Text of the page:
Though I know it can often be misleading, cover art simply helps me decide if I want to go further and check out a movie or not. While this doesn't look like something I'd care to see (my relationship with exploitation cinema is a tenuous one), I find it far less offensive than the cover of I Spit on Your Grave and its sequel.

And again, while I think talking about these topics is good and healthy, context is important. Had you posted it with commentary like "aw yeah look at this bitch get it LOL" or something, that'd be one thing. But it's the cover art, and to post it within a review or discussion post is nothing to worry about. People are going to be "triggered" by all sorts of imagery, whether from horror movies or something else. Like I said, those become choose your battles scenarios. Whether or not you censor your site is up to, I think you pulled the trigger too quickly.

Maitland McDonagh
Film Critic, Writer; Website: Flick Chick
Why not? Because some people might be offended? That seems ridiculous to me. I'm offended by real life violence against women... and men and children. But one of the purposes of art is to be confrontational and to generate discussion. Cinema is an art form, regardless of what particular people think about particular movies, and promotional imagery connected to movies is as much an art form as is vintage advertising poster imagery. My feeling is, if you don't like it, don't look at it, but don't assume that your opinions should extend to limiting other people's options. I hate Jeff Koons' work, but that doesn't give me the right to prevent other people from seeing in your timeline or the middle of Rockefeller Center.

Amanda -- I should have said earlier that I think we all become more sensitive to this kind of imagery as we grow older, just because we know more about so many things, whether because of books we've read or classes we've taken or things we've experienced. But I don't believe that kind of knowledge makes us inherently more or less intolerant... at best it makes us more capable of conducting dialogues with ourselves and others about certain images disturb us and what we can and can't learn from our reactions and those of others.

Donna Davies
Filmaker; Website: Ruby Tree Films
Hey Dave. I'm loving this discussion. Refreshing to see people I truly respect sharing their thoughts here. I tend to agree with Maitland. If you don't like it don't look. Personally I find the actual artwork for this cover unappealing in every regard.

Robin Bougie
Illustrator, Writer; Websites Bougie Man, Cinema Sewer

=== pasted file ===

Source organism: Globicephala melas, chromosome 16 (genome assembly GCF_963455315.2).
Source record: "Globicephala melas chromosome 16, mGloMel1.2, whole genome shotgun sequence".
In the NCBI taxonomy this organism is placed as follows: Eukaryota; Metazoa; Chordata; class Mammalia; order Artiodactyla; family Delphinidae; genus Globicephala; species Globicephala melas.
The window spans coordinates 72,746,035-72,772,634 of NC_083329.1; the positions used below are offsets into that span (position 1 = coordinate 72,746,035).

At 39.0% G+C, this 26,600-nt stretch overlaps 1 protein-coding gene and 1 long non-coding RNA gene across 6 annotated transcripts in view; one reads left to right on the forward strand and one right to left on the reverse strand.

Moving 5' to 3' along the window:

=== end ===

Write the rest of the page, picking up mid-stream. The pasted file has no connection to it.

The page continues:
I also would classify myself as a feminist as one of the issues I am most passionate about is equality, and like you, I am also a horror fan. On top of that, I'm an artist who creates work that could easily be classified as being the same genre that makes up that CORRUPTION cover art. There is violent imagery, both sexualized and non-sexualized in my creative output, and I stand by the work very proudly. I believe that art is a reflection of our world -- of its problems, its beauty, its horror -- not an instigator. There is an old adage that I quite like, that only censors and psychopaths can't tell the difference between fantasy and reality. But more to the point... she's right. That image IS disgusting. It depicts disgusting behaviour. But I for one put a lot of value on a society where we are allowed to deal with these problems openly in this way. There is a lot to be said for exploitive imagery that may not be obvious to someone reacting to it on only an emotional level.

Leslie Taylor
I have no problem with the image in the context of Grindhouse exploitation movie art. It also makes a difference (to me) that it is painted instead of a photograph. But your friend has a right to be disgusted; I can understand someone finding it upsetting, particularly someone who parses images of female representation through feminism rather than the history of horror cinema. But reactions to visual or thematic taboos are personal. I do not agree that there can be a unilateral judgment that the image is disgusting. There is no objective, agreed-upon boundary that you chose to cross. You write about horror and you post about your nightly viewing, which is often horror. You are a buff! A pundit! It should not be surprising to friends to find images like this on your FB page. And it is YOUR Facebook page.

Wednesday, 30 October 2013

My Favourite Horror Movies, Alphabetically: